5 approaches parents can take to help guide their children to a healthier New Year

The Tennessean – Abbie Stofel

In our first article on New Year’s health resolutions, Kelly Snyder, M.D., and Scott Arthur, M.D., discussed steps adults can take to get on the path to better health. Today, pediatrician Allison Couden, M.D., shares five approaches parents can adopt to help children kick off the New Year with a healthier lifestyle. (more)

Family Fun & Wellness for the New Year

Sentinel-Source – Paula Sienna

The dawn of a New Year brings the infamous avalanche of New Year’s resolutions. But instead of each person setting their own goals, particularly regarding health and fitness, why not explore the idea of family goals? Your family can kick off 2018 with these 20 ideas for all ages to amp up a healthy lifestyle. (more)

Exercising at own pace boosts a school child’s ability to learn

Nursing Times – Steve Ford

School pupils’ attention and memory improves after exercise and the best responses to tests come after physical activity set at their own pace, as opposed to exhaustive exercise, a study has found. Part of the BBC Learning’s Terrific Scientific campaign, the research involved primary school pupils across the UK and was supported by the universities of Stirling and Edinburgh. (more)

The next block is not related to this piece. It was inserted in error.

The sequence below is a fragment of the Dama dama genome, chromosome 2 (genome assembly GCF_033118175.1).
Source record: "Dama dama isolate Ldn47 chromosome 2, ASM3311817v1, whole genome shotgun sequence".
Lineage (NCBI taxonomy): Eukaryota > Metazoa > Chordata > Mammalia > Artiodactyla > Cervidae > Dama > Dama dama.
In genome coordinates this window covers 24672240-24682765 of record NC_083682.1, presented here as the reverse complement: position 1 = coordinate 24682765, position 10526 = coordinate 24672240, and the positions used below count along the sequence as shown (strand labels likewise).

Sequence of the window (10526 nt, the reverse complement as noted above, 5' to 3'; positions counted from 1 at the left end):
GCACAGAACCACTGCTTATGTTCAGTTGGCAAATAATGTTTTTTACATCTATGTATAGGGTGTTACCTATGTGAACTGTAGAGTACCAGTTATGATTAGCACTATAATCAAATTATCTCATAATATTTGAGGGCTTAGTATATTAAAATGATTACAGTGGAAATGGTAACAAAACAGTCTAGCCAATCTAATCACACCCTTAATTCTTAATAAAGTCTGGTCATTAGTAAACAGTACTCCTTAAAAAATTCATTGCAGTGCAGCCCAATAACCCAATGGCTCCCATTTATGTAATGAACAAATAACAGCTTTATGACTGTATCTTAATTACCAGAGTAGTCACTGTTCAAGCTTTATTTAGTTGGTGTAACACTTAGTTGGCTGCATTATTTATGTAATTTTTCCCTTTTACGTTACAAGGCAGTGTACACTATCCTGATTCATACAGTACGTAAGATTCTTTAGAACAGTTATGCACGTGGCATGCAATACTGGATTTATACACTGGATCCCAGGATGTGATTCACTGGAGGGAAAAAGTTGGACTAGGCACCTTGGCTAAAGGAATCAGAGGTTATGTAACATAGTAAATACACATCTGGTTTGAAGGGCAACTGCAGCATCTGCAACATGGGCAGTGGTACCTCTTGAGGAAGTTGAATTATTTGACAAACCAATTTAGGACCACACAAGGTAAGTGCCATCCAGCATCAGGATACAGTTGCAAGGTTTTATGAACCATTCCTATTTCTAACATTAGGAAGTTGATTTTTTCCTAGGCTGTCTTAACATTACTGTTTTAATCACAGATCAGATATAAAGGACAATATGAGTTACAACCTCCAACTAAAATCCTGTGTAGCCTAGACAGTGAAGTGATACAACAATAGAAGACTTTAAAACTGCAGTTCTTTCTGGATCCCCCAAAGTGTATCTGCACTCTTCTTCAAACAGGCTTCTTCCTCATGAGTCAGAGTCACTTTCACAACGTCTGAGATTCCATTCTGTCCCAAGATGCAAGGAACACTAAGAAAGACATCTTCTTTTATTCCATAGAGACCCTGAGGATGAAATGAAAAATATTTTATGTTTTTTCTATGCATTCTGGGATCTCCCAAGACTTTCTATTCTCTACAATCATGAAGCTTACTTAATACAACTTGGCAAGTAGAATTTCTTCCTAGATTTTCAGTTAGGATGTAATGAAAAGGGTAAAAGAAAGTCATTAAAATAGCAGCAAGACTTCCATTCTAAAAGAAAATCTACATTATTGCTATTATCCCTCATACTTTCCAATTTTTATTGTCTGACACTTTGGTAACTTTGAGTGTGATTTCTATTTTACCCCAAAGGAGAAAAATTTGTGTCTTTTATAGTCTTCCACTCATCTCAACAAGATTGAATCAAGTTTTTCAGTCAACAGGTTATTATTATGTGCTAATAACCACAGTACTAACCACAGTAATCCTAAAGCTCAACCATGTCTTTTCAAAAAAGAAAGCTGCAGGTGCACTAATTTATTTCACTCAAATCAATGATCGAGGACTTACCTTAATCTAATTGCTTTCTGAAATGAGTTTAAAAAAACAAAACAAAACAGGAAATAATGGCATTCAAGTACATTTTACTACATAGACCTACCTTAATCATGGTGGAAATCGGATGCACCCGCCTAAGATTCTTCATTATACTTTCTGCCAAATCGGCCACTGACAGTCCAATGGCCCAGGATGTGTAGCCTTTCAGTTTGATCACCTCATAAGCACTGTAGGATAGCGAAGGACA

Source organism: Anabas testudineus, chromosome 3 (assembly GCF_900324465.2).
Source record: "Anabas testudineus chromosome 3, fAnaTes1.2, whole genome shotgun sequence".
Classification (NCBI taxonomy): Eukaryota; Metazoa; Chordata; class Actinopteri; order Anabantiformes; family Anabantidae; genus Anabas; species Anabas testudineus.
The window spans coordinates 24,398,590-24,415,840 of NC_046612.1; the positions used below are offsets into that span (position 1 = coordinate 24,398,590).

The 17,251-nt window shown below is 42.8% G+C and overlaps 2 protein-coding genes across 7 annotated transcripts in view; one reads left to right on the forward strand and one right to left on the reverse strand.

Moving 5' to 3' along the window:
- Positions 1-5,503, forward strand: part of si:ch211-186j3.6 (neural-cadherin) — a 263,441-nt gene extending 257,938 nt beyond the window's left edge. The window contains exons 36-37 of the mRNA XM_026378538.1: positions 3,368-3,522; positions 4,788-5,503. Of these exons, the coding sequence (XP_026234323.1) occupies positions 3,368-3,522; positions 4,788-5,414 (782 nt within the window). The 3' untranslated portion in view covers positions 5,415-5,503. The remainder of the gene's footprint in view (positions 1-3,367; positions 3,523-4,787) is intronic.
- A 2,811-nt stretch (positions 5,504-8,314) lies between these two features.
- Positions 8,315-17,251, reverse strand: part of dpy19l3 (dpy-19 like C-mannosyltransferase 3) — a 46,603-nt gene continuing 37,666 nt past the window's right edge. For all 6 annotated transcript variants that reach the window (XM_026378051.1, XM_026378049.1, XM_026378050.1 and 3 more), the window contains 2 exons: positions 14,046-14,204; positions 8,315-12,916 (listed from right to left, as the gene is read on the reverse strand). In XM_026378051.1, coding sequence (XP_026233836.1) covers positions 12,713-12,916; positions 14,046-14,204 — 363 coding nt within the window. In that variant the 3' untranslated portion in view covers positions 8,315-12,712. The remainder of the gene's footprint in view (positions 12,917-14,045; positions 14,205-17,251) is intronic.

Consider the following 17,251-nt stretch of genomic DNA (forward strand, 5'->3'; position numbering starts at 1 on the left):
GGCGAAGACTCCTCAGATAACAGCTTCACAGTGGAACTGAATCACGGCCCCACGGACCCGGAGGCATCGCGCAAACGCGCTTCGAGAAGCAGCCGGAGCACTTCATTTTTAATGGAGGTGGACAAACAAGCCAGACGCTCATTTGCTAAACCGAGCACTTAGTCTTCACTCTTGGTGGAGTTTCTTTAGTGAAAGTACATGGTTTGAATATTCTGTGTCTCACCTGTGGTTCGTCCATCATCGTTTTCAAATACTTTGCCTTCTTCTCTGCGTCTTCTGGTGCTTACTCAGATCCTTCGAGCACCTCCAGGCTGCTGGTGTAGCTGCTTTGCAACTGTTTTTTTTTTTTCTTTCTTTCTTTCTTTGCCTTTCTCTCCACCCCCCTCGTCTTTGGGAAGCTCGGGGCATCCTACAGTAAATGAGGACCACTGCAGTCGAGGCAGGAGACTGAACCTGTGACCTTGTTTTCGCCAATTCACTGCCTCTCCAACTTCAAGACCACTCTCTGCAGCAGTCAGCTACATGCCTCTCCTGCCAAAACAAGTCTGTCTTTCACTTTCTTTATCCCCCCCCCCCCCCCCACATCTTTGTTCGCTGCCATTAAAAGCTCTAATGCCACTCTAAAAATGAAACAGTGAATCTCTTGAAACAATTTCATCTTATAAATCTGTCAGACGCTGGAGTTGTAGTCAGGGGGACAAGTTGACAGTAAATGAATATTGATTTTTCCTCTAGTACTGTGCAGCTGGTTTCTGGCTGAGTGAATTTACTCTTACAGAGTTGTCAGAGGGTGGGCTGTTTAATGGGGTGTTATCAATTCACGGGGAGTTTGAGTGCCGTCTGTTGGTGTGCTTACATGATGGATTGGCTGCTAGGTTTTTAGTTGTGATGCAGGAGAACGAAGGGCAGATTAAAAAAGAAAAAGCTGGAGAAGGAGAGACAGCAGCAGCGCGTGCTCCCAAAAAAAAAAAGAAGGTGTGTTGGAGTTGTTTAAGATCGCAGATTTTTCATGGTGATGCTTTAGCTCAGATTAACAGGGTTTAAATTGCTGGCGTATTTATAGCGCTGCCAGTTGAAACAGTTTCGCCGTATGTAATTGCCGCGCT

Mindfulness: Help your child increase focus, reduce anxiety and cultivate empathy by training the mind

The Sun-Sentinel – Rebecca McBane

Mindfulness is a term that gets a lot of attention these days. We see it on the covers of books, in magazine headlines, and on links as we scroll through our newsfeeds. It might seem like the latest fad, another buzzword filling up the communal space. But mindfulness is, at its core, a simple and profoundly beneficial concept. It is as easy — and as complicated — as training your mind to be aware of where you are and what is happening in the moment, instead of wandering off to other, more abstract thoughts. (more)

Our fight with fat—why is obesity getting worse?

Medical X-Press – Kenneth Cusi

Gyms across the country will be packed in the new year with people sticking, however briefly, to their New Year’s resolution to lose weight. Most of them do not know that the cards are stacked against them and that weight loss is much more complicated than working out and not eating dessert. Years into the obesity epidemic, millions of Americans have tried to lose weight, and millions of them have failed to do so long term. (more)